Something’s Fishy / Snake-oil Salesmen

One of the major modern challenges in the field of Kashrus is that the business world has become more sophisticated and has developed hard to detect means of deception.  While the Kashrus agencies make use of modern technology in the observance of Kashrus, unscrupulous manufacturers make use of modern technology to increase their profits through deceptive business practices.

 

The FDA has done DNA testing on numerous fish samples and has found that specie substitution is rampant.  Larry Olmsted wrote a book “Real Food Fake Food,” and CBS 60 Minutes, the WSJ, and Consumer Reports Magazine have recently publicized these practices.  94% of red snapper is not really red snapper.  Tile fish (high mercury) and tilapia are often substituted for red snapper.  Approximately 1/3 of fish which is sold is mislabeled.  Substitution is prevalent in restaurants, as each time the fish is transferred to a new owner another opportunity for deception arises.  Approximately 95% of fish in the USA is imported, and as is well known many foreign countries turn a “blind eye” to deceptive business practices.  In the past many kashrus agencies relied on color to identify salmon.  The major agencies discovered that some companies were adding coloring to the flesh in order to make other types of fish appear to be salmon.  Many major agencies now require inspecting each salmon for scales.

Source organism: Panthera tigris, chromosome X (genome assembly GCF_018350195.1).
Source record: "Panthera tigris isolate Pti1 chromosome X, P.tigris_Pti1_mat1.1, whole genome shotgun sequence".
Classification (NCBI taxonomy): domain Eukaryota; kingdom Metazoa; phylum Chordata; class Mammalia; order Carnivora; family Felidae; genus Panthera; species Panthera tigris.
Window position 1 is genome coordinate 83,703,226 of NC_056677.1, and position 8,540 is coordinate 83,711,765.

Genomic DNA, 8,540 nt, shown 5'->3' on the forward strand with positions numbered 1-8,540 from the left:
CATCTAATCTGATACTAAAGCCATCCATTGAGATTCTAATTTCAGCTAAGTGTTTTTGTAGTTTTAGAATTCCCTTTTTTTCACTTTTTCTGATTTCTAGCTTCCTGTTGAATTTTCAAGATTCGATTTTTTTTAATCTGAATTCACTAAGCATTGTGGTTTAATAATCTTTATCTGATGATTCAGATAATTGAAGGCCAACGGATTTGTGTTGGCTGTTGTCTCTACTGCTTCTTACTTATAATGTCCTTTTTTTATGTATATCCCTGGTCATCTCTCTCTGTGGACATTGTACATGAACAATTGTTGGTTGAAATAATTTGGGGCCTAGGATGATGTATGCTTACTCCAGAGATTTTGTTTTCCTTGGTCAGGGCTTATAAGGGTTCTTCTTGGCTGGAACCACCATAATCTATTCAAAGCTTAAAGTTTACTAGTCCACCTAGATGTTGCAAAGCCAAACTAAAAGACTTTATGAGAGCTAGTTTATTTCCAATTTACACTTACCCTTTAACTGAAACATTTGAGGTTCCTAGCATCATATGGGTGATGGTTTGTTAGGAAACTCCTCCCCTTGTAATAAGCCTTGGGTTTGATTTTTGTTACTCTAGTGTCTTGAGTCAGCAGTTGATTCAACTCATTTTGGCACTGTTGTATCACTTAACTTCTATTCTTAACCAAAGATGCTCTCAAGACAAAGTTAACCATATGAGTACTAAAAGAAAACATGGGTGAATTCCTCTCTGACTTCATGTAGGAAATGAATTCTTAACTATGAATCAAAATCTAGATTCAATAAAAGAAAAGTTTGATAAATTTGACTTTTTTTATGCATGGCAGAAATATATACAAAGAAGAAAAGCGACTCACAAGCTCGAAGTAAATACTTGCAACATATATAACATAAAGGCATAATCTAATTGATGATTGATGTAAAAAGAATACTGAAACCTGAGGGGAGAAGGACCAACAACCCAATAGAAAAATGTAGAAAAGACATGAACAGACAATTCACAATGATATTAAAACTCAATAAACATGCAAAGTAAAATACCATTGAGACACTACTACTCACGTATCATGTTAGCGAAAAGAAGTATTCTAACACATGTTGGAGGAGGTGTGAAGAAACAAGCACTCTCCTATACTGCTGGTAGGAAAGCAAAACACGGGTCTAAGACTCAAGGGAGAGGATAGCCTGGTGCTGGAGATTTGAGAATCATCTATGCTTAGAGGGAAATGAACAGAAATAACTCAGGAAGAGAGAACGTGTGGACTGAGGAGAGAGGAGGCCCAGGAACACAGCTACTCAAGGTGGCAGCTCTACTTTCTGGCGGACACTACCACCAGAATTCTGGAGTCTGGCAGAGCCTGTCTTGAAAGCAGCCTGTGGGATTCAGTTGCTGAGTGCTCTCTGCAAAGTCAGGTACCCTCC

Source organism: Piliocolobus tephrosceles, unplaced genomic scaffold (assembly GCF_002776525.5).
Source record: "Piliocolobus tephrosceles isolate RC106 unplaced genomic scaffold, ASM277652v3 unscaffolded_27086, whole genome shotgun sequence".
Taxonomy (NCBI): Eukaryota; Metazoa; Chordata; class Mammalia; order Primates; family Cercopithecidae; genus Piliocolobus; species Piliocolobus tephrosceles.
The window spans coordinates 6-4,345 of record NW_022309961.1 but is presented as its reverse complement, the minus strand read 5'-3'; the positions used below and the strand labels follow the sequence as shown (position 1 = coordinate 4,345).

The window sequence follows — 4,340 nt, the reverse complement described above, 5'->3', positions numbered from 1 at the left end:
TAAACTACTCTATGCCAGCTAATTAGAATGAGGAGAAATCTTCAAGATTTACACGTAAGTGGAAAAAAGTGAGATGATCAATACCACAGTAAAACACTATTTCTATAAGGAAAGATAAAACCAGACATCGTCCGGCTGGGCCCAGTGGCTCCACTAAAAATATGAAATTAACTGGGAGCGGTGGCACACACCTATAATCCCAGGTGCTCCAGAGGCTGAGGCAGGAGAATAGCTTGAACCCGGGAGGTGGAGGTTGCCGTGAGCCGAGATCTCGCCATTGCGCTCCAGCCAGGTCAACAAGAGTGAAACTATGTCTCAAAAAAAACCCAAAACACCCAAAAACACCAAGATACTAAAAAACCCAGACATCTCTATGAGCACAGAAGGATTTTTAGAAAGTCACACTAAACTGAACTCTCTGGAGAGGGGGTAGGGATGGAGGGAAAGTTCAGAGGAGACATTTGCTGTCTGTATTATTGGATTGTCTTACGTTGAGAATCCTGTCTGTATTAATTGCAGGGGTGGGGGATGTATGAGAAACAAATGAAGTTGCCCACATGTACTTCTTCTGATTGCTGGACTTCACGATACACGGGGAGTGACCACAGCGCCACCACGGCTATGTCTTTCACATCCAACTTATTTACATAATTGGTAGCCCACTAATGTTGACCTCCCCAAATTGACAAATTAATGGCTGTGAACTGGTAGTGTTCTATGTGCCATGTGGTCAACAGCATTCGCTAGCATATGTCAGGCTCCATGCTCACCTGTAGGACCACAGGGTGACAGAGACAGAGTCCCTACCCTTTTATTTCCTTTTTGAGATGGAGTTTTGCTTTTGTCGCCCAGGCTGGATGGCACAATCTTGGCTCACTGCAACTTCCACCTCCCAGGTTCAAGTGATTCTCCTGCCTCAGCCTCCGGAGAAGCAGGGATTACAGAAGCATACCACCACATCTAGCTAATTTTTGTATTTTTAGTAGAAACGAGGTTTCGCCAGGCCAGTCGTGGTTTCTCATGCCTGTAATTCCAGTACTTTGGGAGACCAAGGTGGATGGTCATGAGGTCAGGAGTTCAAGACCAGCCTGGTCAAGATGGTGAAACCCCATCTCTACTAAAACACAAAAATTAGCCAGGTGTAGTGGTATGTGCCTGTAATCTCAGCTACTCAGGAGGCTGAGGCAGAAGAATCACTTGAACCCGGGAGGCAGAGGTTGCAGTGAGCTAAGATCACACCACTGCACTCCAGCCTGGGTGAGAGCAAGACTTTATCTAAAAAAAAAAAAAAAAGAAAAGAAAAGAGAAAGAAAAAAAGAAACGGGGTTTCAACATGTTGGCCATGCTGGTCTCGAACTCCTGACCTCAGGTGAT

To combat the deception our mashgichim check each fish for scales.  We require that a sizable skin tag be left on each fish so that it can be inspected for scales.  The mashgichim must check the skin tags for any anomaly because unscrupulous sellers have even tried attaching skin tags from one fish onto another.  Experienced mashgichim can detect such fraud with ease.

 

At one time many kosher consumers would purchase extra-virgin olive oil without a supervision.  Sadly, a large portion of the extra-virgin olive oil on the market is made by adding chlorophyll and flavoring to inexpenive types of oil.  Pure honey is often adulterated with corn-syrup.  American business people have a higher standard of ethics than business owners in many foreign countries, and American government agencies are more vigilant than most.  Therefore, imports from other countries are at an even greater risk of adulteration than products manufactured in the USA.  

 

The major Kashrus agencies employ experts with business experience and scientific expertise in order to keep current with industry developments.  Through AKO (Association of Kashrus Organizations), of which Keystone-K is a member, the Kashrus agencies pool their expertise and cooperate with one another for the sake of the Kosher consumer.